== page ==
Donating more than hair

I believe that everyone is born with the instinct to help other people.

Some of us outgrow it, some of us don’t.  All kids struggle with sharing, but if you watch closely, you’ll see that more often than not, a child will hug another who is crying, will demand a bandage for a friend’s boo-boo, and decide to give up a beloved toy for someone else who might need it.

Sometimes, kids decide to give a piece of themselves.  Literally.

Today, Mitzi joined the community of thousands of children who donate their hair to worthy organizations.  She chose Wigs for Kids to be the recipient of her 12 inches of wavy locks — hair she’s been growing for nearly two years for just this purpose.

I’m all glowy with pride.  I hope that whatever instinct my 8-year-old daughter has for giving remains intact.  Ray and I try to model such behavior, in church offerings, in my participation in the Avon Walk for Breast Cancer, in Ray’s pro bono legal work in Boston and the surrounding communities.   Sometimes, we wonder what actually rubs off on the kids.  For now, it’s heartening to see that they have noticed what we do for other people — not much, but giving what we can.




she is,









It’s not easy for a child to change her entire outward appearance — when the stylist cut the ponytail off, Mitzi had a frozen, horrified look on her face.  For so long — a good chunk of her life — she’s had long hair.  To chop it off suddenly, well, it was a little shocking for us both.  I reminded us that it’s just hair — it can grow back.  Once the stylist had done her job, the worry was gone — what a cute ‘do!  Mitzi couldn’t stop admiring herself….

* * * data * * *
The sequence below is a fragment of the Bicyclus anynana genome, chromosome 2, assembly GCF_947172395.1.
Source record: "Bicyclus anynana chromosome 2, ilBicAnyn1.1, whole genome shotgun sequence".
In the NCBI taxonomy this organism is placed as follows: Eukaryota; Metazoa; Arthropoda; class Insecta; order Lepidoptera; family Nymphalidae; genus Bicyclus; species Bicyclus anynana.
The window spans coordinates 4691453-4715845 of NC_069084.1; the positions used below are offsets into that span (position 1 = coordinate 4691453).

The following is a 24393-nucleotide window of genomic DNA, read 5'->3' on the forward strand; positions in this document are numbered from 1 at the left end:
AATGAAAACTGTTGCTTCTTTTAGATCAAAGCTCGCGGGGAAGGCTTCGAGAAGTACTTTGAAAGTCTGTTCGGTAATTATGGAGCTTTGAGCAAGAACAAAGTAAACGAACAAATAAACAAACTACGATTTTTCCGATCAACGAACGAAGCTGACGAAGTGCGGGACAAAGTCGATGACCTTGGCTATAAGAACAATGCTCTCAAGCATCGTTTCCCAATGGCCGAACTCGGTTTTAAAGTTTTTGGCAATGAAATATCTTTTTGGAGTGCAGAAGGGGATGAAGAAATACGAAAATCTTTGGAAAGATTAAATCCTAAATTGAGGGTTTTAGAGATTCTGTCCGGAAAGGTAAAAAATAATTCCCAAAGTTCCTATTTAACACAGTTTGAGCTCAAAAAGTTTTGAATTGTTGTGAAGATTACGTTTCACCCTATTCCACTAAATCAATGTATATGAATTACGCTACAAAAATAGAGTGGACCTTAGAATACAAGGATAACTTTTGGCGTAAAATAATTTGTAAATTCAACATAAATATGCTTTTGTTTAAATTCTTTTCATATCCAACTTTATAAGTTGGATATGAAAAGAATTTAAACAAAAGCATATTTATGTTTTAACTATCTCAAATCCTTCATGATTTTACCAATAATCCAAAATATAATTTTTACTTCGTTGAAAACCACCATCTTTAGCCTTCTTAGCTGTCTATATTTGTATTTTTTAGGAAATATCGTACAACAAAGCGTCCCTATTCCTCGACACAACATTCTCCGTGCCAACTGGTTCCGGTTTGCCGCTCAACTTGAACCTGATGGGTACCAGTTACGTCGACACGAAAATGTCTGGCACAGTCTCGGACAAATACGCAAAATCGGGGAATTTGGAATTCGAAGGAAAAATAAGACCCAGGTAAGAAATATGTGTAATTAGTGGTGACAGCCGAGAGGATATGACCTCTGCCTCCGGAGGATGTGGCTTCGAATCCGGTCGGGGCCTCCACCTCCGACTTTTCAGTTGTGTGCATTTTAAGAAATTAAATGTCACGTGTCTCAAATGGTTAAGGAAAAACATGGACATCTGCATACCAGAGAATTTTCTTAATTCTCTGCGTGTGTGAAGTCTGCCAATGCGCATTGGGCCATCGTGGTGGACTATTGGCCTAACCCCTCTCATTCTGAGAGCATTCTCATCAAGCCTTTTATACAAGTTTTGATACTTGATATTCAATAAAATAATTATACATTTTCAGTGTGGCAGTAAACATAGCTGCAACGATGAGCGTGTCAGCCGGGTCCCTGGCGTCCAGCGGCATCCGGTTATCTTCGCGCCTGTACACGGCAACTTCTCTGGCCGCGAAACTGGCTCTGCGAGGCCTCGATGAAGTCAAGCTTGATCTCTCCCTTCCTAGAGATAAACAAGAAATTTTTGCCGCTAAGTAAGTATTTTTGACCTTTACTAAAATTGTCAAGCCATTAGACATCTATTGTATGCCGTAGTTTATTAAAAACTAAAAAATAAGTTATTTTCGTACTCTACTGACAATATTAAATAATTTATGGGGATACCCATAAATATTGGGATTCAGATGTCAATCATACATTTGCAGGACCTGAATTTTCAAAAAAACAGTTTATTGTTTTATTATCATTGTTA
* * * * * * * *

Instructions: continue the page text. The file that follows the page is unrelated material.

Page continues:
And somewhere, some day, some child undergoing medical treatment for cancer or another disease, or a child born with no ability to grow hair, somewhere, some child will wear my daughter’s hair and will feel good, healthy, normal.

Mitzi will never know who gets her hair — in fact, she may not really remember much of this experience.  But I will.  Forever I will remember that my baby gave what she could so that somebody else could smile.  A piece of herself will travel to another part of the country, and help someone have a better day — maybe even a better life.

How can you not smile?



3 thoughts on “Donating more than hair

  1. Very proud of Mitzi! I hope she continues to be a do-gooder all her life 🙂 I know it makes me feel good when I volunteer, etc. and I think it is a valuable part of my life, I hope she’ll continue and feel the same way!

  2. What a wonderful act of love! Mitzi should be very proud of herself. It’s not easy to think of others sometimes. But it is really the thing that gives lasting joy. How much better you feel when you have helped a fellow traveler along life’s journey. How the world would be a better place if we remembered, and followed through, each day. Most of us are not able to do the “big” thing (whatever that may be) but with each small act of kindness to another we get a little better world. Thanks Mitzi, for reminding us that we are here to help one another! xo

  3. You and Ray should be very proud of Mitzi. You’ve taught her a very valuable thing which is wonderful to have–helping others who are less fortunate they we are.

    The new “do” looks great and she will have less trouble keeping in styled.

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